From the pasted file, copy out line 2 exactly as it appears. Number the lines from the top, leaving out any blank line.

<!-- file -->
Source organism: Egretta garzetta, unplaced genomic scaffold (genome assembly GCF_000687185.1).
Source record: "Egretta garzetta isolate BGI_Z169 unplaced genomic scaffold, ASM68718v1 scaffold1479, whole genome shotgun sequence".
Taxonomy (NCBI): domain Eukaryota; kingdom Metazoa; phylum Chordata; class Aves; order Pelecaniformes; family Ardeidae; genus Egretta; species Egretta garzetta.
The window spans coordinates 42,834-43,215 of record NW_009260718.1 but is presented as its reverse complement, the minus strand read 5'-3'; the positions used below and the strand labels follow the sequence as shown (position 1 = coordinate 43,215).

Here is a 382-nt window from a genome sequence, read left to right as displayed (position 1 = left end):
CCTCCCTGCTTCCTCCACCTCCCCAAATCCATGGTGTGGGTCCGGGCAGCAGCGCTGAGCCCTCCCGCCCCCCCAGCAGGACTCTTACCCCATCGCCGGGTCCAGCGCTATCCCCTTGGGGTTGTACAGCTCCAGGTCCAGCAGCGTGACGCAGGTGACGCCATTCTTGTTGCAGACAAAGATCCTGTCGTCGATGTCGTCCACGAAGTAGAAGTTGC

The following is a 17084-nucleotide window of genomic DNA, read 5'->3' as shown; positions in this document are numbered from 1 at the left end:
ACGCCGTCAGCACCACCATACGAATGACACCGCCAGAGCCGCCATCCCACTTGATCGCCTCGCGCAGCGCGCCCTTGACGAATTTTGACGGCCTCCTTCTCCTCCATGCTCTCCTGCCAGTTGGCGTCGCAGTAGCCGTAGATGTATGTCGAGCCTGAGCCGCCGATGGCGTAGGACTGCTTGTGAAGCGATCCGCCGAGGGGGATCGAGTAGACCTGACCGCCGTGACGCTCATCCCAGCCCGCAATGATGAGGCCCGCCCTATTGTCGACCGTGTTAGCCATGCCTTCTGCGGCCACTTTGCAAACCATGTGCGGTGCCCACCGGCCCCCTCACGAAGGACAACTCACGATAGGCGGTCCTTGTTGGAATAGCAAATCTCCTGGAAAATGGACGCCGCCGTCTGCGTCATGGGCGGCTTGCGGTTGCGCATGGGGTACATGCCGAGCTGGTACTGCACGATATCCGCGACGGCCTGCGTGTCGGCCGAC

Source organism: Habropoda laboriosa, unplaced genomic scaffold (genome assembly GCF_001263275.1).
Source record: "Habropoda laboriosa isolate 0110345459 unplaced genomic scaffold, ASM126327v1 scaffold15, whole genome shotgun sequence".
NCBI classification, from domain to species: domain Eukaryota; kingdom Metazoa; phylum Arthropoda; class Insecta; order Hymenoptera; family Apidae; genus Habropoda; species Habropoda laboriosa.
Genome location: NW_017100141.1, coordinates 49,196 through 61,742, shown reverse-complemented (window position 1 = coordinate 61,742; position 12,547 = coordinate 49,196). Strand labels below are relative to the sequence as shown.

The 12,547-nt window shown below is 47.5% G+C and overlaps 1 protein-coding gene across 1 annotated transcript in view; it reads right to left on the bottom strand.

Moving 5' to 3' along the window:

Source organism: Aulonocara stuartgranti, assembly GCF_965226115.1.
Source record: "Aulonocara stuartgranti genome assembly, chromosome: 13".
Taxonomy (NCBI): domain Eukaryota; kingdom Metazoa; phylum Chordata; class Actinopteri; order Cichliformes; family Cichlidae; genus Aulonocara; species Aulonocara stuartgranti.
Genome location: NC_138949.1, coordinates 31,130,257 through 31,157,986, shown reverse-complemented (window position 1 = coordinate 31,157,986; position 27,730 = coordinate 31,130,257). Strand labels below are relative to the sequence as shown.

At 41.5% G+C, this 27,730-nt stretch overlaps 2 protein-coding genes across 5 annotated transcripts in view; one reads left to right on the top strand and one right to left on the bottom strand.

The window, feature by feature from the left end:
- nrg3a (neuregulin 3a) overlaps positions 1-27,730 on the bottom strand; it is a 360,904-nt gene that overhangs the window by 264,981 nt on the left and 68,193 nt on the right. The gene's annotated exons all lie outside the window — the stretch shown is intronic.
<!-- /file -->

Source record: "Egretta garzetta isolate BGI_Z169 unplaced genomic scaffold, ASM68718v1 scaffold1479, whole genome shotgun sequence".